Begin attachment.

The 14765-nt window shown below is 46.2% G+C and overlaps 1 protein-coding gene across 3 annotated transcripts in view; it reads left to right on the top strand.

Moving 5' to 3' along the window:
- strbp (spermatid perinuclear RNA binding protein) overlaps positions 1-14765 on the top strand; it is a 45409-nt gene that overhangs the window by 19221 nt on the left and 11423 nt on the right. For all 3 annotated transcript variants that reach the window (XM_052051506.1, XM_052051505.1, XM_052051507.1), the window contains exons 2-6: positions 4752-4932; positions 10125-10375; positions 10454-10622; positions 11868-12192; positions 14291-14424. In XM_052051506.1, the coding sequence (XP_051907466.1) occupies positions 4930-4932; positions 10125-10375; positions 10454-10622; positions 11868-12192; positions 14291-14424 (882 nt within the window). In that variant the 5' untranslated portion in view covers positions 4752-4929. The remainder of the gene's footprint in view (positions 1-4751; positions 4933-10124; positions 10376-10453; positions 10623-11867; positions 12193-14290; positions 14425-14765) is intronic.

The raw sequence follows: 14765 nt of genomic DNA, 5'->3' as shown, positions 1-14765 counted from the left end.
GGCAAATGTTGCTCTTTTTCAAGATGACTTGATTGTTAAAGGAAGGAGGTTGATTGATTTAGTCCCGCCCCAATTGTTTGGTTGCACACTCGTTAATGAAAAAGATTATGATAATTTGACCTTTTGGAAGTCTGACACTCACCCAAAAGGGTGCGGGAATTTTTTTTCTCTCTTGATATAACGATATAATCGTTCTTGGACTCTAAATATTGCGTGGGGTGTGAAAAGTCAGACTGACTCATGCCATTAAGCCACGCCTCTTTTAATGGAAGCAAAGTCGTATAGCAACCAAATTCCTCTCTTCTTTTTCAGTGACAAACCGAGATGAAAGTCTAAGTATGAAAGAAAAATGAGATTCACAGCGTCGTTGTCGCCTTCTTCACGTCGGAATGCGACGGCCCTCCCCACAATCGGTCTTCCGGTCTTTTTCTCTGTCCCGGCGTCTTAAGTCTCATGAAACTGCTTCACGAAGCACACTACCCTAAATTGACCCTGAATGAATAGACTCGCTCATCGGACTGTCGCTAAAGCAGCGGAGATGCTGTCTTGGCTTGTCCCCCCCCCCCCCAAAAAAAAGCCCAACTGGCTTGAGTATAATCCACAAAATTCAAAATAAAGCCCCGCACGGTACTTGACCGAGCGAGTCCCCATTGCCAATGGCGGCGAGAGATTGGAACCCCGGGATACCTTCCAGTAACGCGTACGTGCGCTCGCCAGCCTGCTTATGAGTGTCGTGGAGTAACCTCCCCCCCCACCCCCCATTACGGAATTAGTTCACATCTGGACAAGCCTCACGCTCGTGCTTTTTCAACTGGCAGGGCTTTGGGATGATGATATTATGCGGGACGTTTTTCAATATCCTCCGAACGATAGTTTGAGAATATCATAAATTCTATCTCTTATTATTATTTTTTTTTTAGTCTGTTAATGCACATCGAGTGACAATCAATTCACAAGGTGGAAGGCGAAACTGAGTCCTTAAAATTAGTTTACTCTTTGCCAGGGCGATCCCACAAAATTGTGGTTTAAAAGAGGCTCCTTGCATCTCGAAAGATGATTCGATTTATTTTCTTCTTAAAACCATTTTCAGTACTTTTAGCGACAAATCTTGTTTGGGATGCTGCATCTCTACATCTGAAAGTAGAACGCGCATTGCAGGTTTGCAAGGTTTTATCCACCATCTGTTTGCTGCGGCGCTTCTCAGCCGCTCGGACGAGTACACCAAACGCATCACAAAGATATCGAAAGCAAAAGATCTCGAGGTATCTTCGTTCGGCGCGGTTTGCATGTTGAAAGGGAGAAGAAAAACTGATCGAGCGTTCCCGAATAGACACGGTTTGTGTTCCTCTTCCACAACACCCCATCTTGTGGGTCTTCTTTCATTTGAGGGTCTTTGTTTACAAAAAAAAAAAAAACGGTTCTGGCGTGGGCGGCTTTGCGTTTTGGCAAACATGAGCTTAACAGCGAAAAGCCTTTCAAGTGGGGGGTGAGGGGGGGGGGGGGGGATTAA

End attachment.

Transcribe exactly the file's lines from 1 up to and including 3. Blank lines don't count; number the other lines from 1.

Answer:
The 14765-nt window shown below is 46.2% G+C and overlaps 1 protein-coding gene across 3 annotated transcripts in view; it reads left to right on the top strand.

Moving 5' to 3' along the window:
- strbp (spermatid perinuclear RNA binding protein) overlaps positions 1-14765 on the top strand; it is a 45409-nt gene that overhangs the window by 19221 nt on the left and 11423 nt on the right. For all 3 annotated transcript variants that reach the window (XM_052051506.1, XM_052051505.1, XM_052051507.1), the window contains exons 2-6: positions 4752-4932; positions 10125-10375; positions 10454-10622; positions 11868-12192; positions 14291-14424. In XM_052051506.1, the coding sequence (XP_051907466.1) occupies positions 4930-4932; positions 10125-10375; positions 10454-10622; positions 11868-12192; positions 14291-14424 (882 nt within the window). In that variant the 5' untranslated portion in view covers positions 4752-4929. The remainder of the gene's footprint in view (positions 1-4751; positions 4933-10124; positions 10376-10453; positions 10623-11867; positions 12193-14290; positions 14425-14765) is intronic.